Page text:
WEH NOTE: The Liber omits sections 0 and 1 in earlier publication in EQUINOX I, 7 as well as here. There are signs that this version has been edited, notably changes were made in punctuation and capitalization. The editing appears to be defective, with some material omitted inadvertently. There is one original footnote, and the others are mine. There was also a photo page in the EQUINOX version.
Let him further investigate any mental results which may occur.
WEH NOTE: Equinox spells this "Kumbakham" in this spot only.
and paying no attention to the nostrils otherwise than to keep them clear. Let him begin by an indrawing of the breath for 4 paces, and a breathing out for 4 paces. Let him increase this gradually to 6.6, 8.8, 12.12, 16.16 and 24.24, or more if he be able. Next let him practise in the proper proportion 4.8, 6.12, 8.16, 12.24 and so on. Then if he choose, let him recommence the series, adding a gradually increasing period of Kumbhakam.
WEH NOTE: Equinox spells this "Kumbhakham".
WEH NOTE: The Equinox has this last word as: " γαθαν"
or the like.
WEH NOTE: In the Equinox this parenthetic paragraph is identified as an editorial comment.
WEH NOTE: from this point, the text in the Equinox diverges from this text. There is an additional step: "11. "Seventh practice." Let the Zelator breathe as deeply and rapidly as possible." The step numbered here as "Seventh" is labeled "Eighth" in the Equinox.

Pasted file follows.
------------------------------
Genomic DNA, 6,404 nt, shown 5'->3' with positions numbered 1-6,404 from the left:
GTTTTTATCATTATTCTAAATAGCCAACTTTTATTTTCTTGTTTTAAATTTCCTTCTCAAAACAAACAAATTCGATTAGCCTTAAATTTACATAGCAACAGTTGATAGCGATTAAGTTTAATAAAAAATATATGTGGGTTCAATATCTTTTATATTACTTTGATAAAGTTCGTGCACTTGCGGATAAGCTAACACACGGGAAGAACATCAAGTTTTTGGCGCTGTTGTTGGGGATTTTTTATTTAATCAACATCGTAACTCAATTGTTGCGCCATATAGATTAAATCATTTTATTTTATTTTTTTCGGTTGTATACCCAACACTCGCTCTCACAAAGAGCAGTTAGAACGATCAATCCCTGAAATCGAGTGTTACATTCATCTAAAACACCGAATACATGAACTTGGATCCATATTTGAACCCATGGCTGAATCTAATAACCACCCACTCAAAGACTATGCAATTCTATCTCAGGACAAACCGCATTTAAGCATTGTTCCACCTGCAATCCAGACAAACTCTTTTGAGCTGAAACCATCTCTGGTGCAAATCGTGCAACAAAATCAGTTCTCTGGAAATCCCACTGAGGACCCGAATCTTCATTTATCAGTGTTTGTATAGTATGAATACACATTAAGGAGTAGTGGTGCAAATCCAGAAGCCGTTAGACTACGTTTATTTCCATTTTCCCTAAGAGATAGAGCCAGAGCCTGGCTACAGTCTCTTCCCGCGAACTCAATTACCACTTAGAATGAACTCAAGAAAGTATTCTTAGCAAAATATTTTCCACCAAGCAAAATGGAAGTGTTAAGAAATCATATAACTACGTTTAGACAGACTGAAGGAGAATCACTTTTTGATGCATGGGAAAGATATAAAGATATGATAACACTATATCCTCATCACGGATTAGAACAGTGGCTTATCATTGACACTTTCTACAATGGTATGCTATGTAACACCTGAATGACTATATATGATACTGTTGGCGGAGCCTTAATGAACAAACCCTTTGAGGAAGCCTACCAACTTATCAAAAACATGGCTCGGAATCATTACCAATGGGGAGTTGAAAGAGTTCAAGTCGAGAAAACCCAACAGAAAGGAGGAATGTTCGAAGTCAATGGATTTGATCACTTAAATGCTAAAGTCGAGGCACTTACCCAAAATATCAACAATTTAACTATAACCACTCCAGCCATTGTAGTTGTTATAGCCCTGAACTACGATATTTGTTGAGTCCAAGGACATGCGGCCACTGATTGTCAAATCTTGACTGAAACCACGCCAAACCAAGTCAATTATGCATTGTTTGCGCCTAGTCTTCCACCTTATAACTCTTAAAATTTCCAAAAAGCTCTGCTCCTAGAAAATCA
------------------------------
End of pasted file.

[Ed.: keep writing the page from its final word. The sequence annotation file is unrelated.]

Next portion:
Note that in the early stages of concentration of the mind, such annoyances become negligible.
a retired situation, simple food eaten in
great moderation at the conclusion of the
practices of morning and afternoon, and on no
account before practising. Bodily health is
almost essential, and should be most carefully
guarded (See Liber CLXXXV, "Task of a
Neophyte"). A diligent and tractable
disciple, or the Practicus of the Zelator, should
aid him in his work. Such a disciple should be
noiseless, patient, vigilant, prompt, cheerful,
of gentle manner and reverent to his master,
intelligent to anticipate his wants, cleanly and
gracious, not given to speech, devoted and
unselfish. With all this he should be fierce and
terrible to strangers and all hostile influences,
determined and vigorous, increasingly vigilant,
the guardian of the threshold.
It is not desirable that the Zelator should employ any other creature than a man, save in cases of necessity. Yet for some of these purposes a dog will serve, for others a woman. There are also others appointed to serve, but these are not for the Zelator.
WEH NOTE: Harmless, that is, if you don't mind the danger of choking to death in your sleep!
In this manner the practice is to be raised from the physical to the spiritual-plane, even as the words Ruh, Ruach, Pneuma, Spiritus, Geist, Ghost, and indeed words of almost all languages, have been raised from their physical meanings of wind,
WEH NOTE: The Equinox adds "air," to this list.
breath, or movement, to the spiritual plane. (RV is the old root meaning Yoni and hence Wheel (Fr. roue, Lat. rota, wheel) and the corresponding Semitic root means "to go". Similarly spirit is connected with "spiral". -- Ed.)
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